Theresa May under fire for threatening to deport EU migrants after Brexit

The Government believes it would 'unwise' to guarantee EU migrants can stay in the UK

Jon Stone
Monday 04 July 2016 23:29 BST
Theresa May under fire for threatening to deport EU migrants after Brexit

The Home Secretary has come under fire for threatening to deport European Union migrants already living in Britain when the UK leaves the EU.

During the EU referendum the Leave campaign said it did not want EU nationals already in the UK to be repatriated after Brexit.

But Theresa May and her team at the Home Office have now suggested that it would not be a given that EU national could remain in the UK after Article 50 negotiations conclude.

Immigration Minister James Brokenshire said today it would be “unwise” to guarantee EU nationals living in the UK assurances they could stay without UK nationals abroad getting the same assurances.

Mr Brokenshire was subjected to shouts of “Where's Theresa?” as he addressed the House of Commons on Monday.

Ms May has said that whether EU nationals living in Britain could stay would be a factor in Brexit negotiations.

Mr Brokenshire backed Ms May's previous remarks, saying: “It has been suggested the Government could now fully guarantee EU nationals living in the UK the right to stay.

“This would be unwise without a parallel assurance from European governments regarding British nationals living in their countries.

“Such a step might also have the unintended consequence of prompting EU immigration to the UK.”

But Labour’s Andy Burnham accused the Government of “threatening” migrants and “creating the conditions for the unwelcoming climate to continue and the rise in xenophobic and racist abuse that we have seen”.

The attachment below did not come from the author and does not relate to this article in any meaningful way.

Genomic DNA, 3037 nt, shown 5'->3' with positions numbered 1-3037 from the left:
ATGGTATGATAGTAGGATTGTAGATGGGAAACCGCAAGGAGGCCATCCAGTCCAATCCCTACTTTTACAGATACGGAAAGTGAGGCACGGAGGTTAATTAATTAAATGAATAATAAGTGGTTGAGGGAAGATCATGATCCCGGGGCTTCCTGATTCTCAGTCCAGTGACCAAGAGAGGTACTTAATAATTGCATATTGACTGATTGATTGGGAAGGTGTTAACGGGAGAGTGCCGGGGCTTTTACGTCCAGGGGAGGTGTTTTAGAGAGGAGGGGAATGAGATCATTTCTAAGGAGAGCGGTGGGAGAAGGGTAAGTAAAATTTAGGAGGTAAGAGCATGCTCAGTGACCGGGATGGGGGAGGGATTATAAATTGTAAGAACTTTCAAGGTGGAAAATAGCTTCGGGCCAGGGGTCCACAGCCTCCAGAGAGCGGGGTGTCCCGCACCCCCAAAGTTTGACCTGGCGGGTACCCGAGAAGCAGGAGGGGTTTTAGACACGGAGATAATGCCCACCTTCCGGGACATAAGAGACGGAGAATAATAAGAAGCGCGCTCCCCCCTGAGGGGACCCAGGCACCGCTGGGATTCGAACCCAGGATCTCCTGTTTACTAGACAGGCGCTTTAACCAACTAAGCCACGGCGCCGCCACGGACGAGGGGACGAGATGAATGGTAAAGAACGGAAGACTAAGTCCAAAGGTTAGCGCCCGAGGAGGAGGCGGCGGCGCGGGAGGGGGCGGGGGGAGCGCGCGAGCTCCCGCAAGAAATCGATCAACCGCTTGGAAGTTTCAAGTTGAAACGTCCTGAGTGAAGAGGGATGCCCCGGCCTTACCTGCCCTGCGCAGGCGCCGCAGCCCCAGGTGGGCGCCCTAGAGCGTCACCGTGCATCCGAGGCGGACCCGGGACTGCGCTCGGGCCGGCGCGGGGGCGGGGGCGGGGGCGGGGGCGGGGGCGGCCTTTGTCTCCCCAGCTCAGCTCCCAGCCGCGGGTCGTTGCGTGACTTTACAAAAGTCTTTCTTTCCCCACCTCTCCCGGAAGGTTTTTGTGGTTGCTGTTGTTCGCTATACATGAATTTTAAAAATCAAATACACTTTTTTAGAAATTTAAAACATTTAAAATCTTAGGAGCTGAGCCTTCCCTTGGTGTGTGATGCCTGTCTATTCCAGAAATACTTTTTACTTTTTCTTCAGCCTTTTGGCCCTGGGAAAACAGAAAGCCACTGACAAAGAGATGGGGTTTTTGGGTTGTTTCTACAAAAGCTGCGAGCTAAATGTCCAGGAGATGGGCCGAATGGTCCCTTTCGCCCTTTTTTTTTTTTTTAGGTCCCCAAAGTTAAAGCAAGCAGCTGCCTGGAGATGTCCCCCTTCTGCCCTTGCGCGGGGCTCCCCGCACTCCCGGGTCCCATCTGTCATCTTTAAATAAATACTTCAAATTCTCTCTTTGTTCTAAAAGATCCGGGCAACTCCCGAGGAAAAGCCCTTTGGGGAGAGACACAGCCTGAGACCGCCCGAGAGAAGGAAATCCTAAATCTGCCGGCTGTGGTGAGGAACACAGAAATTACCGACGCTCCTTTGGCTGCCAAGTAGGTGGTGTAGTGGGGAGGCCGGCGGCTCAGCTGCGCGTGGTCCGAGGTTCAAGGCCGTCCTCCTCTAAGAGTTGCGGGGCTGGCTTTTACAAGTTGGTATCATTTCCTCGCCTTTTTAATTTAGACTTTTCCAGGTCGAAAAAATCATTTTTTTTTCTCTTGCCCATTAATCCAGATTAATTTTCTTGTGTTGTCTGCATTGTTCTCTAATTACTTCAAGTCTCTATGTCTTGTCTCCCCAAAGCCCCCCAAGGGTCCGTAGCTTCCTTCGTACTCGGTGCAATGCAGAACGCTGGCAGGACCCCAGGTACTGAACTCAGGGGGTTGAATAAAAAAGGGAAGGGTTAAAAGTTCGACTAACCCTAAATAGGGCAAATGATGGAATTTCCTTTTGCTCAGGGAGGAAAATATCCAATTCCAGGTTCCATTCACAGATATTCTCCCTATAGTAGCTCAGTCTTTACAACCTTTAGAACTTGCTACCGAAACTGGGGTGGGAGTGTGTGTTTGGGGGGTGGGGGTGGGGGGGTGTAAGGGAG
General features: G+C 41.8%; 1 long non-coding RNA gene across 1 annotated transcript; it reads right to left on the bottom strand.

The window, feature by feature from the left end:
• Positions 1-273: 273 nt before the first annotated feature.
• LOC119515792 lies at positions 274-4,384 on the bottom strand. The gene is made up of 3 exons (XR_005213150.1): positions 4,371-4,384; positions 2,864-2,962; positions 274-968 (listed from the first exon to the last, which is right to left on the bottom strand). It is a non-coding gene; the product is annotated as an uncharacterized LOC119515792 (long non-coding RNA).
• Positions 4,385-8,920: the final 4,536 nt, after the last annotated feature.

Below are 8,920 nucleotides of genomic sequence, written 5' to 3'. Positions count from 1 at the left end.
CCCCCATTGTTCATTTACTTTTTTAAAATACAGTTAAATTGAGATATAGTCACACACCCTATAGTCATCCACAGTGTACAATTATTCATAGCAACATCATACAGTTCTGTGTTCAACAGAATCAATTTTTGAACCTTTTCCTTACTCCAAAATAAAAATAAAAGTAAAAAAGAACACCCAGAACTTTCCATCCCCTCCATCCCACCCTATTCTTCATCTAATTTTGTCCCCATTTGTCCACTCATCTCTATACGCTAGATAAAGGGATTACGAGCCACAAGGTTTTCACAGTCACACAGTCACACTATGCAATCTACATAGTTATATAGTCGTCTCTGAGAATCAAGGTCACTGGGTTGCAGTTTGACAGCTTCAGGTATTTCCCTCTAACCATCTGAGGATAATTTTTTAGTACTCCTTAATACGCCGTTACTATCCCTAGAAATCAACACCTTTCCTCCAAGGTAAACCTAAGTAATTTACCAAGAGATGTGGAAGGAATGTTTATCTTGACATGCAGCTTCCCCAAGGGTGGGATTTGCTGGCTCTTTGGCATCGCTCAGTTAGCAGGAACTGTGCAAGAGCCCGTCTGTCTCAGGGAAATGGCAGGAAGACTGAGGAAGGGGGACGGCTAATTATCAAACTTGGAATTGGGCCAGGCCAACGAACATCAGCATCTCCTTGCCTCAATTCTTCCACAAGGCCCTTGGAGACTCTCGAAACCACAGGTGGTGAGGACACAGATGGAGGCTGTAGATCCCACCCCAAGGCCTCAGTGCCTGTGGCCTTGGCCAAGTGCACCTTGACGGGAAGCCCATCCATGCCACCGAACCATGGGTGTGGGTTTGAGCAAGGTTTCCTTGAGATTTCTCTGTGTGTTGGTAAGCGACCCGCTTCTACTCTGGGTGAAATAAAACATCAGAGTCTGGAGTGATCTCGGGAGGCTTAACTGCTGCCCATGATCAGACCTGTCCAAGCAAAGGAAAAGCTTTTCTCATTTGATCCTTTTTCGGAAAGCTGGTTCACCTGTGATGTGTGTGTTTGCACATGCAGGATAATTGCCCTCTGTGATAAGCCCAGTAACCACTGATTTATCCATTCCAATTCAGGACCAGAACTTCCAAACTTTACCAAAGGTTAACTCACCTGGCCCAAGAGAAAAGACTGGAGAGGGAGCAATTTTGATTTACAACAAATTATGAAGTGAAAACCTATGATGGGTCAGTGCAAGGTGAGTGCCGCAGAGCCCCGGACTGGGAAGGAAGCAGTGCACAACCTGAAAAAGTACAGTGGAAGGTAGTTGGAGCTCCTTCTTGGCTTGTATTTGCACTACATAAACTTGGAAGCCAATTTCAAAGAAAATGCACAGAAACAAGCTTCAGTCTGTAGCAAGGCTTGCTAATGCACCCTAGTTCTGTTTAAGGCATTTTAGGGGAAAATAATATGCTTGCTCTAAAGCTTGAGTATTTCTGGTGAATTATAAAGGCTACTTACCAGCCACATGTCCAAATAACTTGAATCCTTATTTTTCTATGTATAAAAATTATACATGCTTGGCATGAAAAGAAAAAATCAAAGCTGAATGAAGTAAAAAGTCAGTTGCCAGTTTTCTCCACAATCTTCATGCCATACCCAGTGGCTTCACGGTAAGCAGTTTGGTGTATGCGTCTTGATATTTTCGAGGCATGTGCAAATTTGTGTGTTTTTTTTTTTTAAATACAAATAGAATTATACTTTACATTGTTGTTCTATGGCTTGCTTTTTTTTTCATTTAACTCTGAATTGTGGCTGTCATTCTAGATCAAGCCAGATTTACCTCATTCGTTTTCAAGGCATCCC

The shadow home secretary, who has three children with his Dutch wife, said: “Any uncertainty hanging over their right to be here is tantamount to undermining family life in our country and that does not strike me as a very prime ministerial thing thing to do.

“But it is what the Home Secretary did yesterday. She said people who have an established life here would be part of negotiations with Brussels.

“For people making a huge contribution to our society to be talked of as a bargaining chip is insensitive to say the least but when she adds that quote 'nobody necessarily stays anywhere forever', it becomes quite threatening.

“I hope the minister will go back and tell the Home Secretary that my own kids would quite like their mum to stay here forever if that is OK with her."

He continued: “If the Home Secretary wants to be the person to lead us out of it she needs to have the courage to come to this House and clear up her own mess.”

Ms May is currently the frontrunner in the Conservative leadership contest.

Join our commenting forum

Join thought-provoking conversations, follow other Independent readers and see their replies


Thank you for registering

Please refresh the page or navigate to another page on the site to be automatically logged inPlease refresh your browser to be logged in